by J.C. Whitehead
As an immediate response to the terrorist attacks of September 11th, passage of new legislation expanding police powers seems imminent. Both the House and Senate approved different bills that look remarkably similar. Each act (in the House, the PATRIOT Act; in the Senate, U.S.A act) expands the authority of law enforcement by increasing the scope of surveillance and detention procedures. What remains unclear in both bills is the extent to which this new legislation will be applied. What is a terrorist? Whom this will affect?
The legislation – PATRIOT (H.R. 3108) – should be disturbing to most activist organizations. Because this act defines “Domestic Terrorism” as “activities that: (A) involve acts dangerous to human life that are a violation of the criminal laws of the United States or of any State; (B) appear to be intended (i) to intimidate or coerce a civilian population;(ii) to influence the policy of a government by intimidation or coercion; or (iii) to affect the conduct of a government by mass destruction, assassination, or kidnapping; and (C) occur primarily within the territorial jurisdiction of the United States.” If the legislation is not clearly defining the target of these new police powers who or what will? Characteristically, legislation that is left wide open for interpretation has an almost unlimited scope of applicability. Without a bright-line distinction between terrorist and non-terrorist activity laws drafted from this legislation could easily be applied to a number of cases where the government must bolster their case through a convenient backdoor.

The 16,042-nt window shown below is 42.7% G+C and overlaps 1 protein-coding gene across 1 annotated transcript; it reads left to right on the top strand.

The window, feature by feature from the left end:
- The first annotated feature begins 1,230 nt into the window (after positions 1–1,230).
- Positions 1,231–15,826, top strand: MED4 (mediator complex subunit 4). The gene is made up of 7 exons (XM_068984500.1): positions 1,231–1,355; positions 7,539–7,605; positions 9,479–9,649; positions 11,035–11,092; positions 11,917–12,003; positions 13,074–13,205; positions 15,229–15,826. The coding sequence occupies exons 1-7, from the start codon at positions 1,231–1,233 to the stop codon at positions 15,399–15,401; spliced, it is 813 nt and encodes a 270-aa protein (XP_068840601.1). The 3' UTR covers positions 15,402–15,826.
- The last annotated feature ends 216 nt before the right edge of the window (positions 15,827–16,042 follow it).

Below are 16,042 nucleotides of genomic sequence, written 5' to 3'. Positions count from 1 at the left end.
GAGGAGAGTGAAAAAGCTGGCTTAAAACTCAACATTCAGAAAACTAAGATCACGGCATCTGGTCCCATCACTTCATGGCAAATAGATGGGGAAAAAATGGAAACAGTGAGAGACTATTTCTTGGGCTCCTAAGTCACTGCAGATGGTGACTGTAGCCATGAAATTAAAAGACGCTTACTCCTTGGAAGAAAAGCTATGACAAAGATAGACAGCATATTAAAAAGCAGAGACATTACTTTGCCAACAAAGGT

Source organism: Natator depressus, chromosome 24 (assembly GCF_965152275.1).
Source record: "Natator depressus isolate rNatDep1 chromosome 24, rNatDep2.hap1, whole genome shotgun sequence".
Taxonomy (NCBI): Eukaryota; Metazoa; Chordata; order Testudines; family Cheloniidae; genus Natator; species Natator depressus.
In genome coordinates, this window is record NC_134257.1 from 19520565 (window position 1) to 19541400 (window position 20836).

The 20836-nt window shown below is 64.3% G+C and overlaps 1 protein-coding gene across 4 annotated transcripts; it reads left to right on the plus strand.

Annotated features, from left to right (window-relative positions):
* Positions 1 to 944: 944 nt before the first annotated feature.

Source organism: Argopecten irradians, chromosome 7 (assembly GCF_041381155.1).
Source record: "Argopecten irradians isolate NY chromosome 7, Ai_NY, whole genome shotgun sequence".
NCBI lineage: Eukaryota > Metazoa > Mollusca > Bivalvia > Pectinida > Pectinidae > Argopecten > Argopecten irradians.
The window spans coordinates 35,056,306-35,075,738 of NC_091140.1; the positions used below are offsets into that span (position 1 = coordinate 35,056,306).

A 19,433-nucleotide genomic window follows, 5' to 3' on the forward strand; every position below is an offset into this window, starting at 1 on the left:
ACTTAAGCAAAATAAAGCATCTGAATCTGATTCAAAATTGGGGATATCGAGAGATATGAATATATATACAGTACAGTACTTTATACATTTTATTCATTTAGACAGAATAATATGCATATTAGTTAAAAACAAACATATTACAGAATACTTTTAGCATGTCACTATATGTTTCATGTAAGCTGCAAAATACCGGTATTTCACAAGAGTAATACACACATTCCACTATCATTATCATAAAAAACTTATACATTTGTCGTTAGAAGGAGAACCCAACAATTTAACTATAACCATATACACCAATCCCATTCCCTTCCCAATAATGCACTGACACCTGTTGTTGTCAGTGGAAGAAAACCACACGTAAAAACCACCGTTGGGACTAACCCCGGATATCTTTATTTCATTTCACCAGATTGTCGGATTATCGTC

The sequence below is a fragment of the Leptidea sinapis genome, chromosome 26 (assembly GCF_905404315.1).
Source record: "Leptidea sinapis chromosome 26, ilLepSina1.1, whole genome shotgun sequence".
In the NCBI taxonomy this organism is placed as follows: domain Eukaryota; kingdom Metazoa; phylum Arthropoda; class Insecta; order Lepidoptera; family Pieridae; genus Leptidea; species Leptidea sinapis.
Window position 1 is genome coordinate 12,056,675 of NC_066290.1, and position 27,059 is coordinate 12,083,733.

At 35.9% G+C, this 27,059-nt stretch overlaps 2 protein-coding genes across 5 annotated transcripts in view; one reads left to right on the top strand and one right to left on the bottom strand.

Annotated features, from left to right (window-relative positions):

So, what is the consequence of being defined as a terrorist? The practical impact of what individuals, organizations or acts defined as “terrorist” is troubling to say the least. Consider just a few examples of possible expanded surveillance powers: 1. In the past, law enforcement has had to get a warrant to wiretap each individual communication device of a given suspect. Under the new legislation wiretapping will be approved through a “blank-warrant” applying to all of the suspect’s means of communication. 2. The government will be allowed to enter your home for a search without immediately giving you a warrant. Several other violations of civil liberties are included in these bills.
Given the ambiguity and scope of this legislation, we should ask ourselves how is it possible that the bill passed? In part, the climate of “terror” in the United States as a result of Sept. 11th events has resulted in a dogmatic consensus to disregard civil liberties as a panacea for the desire for protection, safety and security. In an ironic turn of events, our government has decided to disregard freedom (civil liberties) for the sake of freedom (absence of threatening terrorist groups)! Propaganda produced to legitimate new legislation against “terrorists” and the bombing of Afghanistan suggests the United States is involved in a fight for freedom and democracy that can only be won at the cost of our own freedom from unwarranted searches and seizures.
Furthermore, the legitimacy of these bills is predicated on a newly nurtured “us vs. them” attitude. The obviously “American” thing to support and do is evident in the intentionally crafted acronyms of the legislation which is meant to summon feelings of consensus and national pride among all Americans. You are either with “us”, PATRIOT, loyal, flag displaying citizens of the USA who support the fight against terrorism, or you are “them”, those dissenters, terrorists, flag burning anti-American sympathizers, who question the policies of the United States government. It is this binary, cultural dichotomy that produces the type of ubiquitous legislation we saw pass with suspicious unanimity, and as activists (those subtly implicated on the “them” side of the binary) we must stridently oppose.